Muller said he grew concerned with the increasingly hostile rhetoric toward immigrants after the 2016 presidential election. Inspired by Nate DiMeo’s storytelling podcast, “The Memory Palace,” Muller decided to take the obscure yet moving stories of Japanese-Americans held in internment camps and narrate them in a podcast — with the goal of inspiring compassion for immigrants or other vulnerable groups.
“I realized that I have all of these little unknown vignettes that I’ve uncovered in my research that could really be very touching, to really help people understand not the legality of what happened — I take as a premise that what happened to them was a gross injustice — but what does injustice actually feel like?” Muller said.
A Dan K. Moore Distinguished Professor of Law, Muller has researched war-era Japanese American incarceration for over 20 years, writing numerous scholarly articles and three books on the subject.
Muller’s paternal Jewish family suffered persecution under Nazi Germany. He said his family’s experiences inspired his interest in the racial persecution of Japanese-Americans.
“That story of the persecution of an internal 'enemy' ... is a story that’s very personal for me and very powerful,” Muller said. “I think I came to see connections between the way in which Japanese-Americans were scapegoated and the way in which my own family had been scapegoated in Germany.”
After the 1941 Japanese attack on Pearl Harbor, the U.S. government labeled all Japanese-Americans as a threat to the state. Forced to give up their homes and businesses, about 115,000 people with Japanese heritage, mostly living on the west coast, were transported to ten concentration camps around the country.
At these concentration camps, the Japanese-American internees experienced isolation, the harsh climate of western and southwestern states and a penal environment with armed guards, barracks and barbed wire.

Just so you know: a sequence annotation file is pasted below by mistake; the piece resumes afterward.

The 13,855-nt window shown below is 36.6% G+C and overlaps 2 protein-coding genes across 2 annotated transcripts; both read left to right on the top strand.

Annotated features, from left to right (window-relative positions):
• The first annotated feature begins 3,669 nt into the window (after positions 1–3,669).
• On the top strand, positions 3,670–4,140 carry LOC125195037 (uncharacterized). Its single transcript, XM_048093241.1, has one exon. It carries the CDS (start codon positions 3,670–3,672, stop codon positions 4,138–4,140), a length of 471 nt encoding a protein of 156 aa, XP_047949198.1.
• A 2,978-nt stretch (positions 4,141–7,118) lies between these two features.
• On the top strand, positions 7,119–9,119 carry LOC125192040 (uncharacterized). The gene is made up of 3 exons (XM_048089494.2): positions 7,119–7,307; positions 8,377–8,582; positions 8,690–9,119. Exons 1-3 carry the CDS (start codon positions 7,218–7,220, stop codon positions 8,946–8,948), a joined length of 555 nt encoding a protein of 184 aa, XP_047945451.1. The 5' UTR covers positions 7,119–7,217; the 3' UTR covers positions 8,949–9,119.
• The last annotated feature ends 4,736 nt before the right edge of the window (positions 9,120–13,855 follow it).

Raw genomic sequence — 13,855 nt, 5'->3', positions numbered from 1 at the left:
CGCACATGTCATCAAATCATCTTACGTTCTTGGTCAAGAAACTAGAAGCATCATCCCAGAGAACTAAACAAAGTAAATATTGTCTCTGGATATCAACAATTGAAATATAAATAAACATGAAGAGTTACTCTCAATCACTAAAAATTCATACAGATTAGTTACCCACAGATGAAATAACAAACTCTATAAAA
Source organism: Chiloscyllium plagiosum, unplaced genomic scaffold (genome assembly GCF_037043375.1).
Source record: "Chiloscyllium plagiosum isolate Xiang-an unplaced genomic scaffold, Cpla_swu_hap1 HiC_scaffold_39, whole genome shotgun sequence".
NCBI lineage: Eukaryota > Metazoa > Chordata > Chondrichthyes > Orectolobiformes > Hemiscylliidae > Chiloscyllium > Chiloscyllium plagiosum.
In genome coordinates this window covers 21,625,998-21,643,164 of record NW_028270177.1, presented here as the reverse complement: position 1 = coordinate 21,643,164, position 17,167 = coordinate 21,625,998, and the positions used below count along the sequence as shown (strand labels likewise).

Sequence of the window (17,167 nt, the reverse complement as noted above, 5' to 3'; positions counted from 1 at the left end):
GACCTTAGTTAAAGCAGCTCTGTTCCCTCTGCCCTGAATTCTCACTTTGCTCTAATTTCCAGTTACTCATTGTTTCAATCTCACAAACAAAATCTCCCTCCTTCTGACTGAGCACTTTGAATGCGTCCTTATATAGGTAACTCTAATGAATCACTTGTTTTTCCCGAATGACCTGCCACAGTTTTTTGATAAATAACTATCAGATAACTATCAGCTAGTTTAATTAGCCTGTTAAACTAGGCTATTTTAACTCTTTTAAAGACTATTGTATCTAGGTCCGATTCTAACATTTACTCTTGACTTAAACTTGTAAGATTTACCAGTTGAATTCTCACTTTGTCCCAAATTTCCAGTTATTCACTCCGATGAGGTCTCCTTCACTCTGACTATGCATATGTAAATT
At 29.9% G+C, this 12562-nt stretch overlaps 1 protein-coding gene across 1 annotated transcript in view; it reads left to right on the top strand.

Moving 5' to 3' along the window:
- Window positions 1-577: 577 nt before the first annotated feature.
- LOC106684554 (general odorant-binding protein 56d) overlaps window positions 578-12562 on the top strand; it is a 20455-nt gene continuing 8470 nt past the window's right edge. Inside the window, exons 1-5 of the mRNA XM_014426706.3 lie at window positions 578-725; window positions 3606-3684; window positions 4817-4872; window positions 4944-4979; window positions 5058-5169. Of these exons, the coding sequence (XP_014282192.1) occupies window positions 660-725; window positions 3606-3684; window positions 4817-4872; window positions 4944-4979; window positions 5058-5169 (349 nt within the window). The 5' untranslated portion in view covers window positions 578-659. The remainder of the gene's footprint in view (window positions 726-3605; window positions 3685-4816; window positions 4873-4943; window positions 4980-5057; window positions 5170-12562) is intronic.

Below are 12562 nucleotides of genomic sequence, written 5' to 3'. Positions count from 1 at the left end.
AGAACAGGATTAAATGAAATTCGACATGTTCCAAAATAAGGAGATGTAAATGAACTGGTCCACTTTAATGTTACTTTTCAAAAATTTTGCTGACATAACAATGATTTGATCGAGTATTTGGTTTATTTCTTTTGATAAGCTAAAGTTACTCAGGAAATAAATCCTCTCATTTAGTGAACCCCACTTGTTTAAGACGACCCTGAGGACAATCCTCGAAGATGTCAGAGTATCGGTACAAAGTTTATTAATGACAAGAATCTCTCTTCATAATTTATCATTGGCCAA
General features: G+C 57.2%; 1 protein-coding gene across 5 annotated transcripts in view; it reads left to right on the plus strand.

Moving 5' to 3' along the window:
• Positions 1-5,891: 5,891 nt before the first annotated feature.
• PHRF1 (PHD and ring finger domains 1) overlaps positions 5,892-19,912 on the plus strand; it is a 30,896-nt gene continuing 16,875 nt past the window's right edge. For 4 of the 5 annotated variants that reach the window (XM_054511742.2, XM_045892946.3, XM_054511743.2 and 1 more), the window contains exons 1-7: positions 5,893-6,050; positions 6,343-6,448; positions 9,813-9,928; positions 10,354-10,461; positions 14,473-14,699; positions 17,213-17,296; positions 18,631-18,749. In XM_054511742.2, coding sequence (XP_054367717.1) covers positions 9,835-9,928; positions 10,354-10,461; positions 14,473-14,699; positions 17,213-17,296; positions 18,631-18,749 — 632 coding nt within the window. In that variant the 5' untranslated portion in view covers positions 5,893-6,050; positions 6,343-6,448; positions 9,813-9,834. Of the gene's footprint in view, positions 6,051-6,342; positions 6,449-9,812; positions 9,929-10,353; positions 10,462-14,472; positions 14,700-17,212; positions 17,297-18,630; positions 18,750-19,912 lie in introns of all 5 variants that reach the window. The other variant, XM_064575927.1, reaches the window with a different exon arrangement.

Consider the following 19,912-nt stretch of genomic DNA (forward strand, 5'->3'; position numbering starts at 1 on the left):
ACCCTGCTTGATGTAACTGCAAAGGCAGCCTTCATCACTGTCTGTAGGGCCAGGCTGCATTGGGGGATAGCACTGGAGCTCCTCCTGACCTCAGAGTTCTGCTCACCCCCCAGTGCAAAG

These daily hardships are exactly what Muller wants to portray in his podcast. Differing from his scholarly articles, Muller’s podcast, as well as his books, strays from the legal issues related to Japanese-American internment and delves into the everyday stories of the internees.
“What I want to do is take you beneath those big ideas, down to the windswept grounds of the camps where 115,000 different people lived their 115,000 different lives under common conditions of racial confinement,” Muller said in his introductory episode, available now on the Scapegoat Cities website.
Holning Lau, the law school’s associate dean for faculty development, said Muller’s podcast is accessible and inclusive of groups other than just scholars.
“I think Eric really has a gift for taking this research that is very rigorous from an academic standpoint and presenting it in a way that is engaging to audiences beyond academia,” Lau said.
Since the spring, Muller has produced eight podcast episodes. He released the introductory episode in July and will release the first two storytelling episodes on Sept. 6. The rest of the episodes will be released bi-weekly, and Muller plans to eventually produce a total of 10 episodes.
Tom Ikeda, founder of a Japanese-American internment memorial organization called Densho, said he hopes listeners will draw connections between the prejudice against Japanese-Americans during World War II and the prejudice against other groups in America today.
“Professor Muller highlights these stories from a group that was viewed as suspicious and dangerous, and yet as American as any other group,” Ikeda said. “My hope is that listeners of the podcast will be able to see the similarities to immigrants and American Muslims today.”
Muller said the best way to prevent dark history — such as the racially-charged persecution of Japanese Americans — from happening again is to understand it as deeply as possible.
“If you want something to not happen again, you have to know what happened,” Muller said. “You have to not just know what happened, but you have to know why it was so devastating to the people it touched.”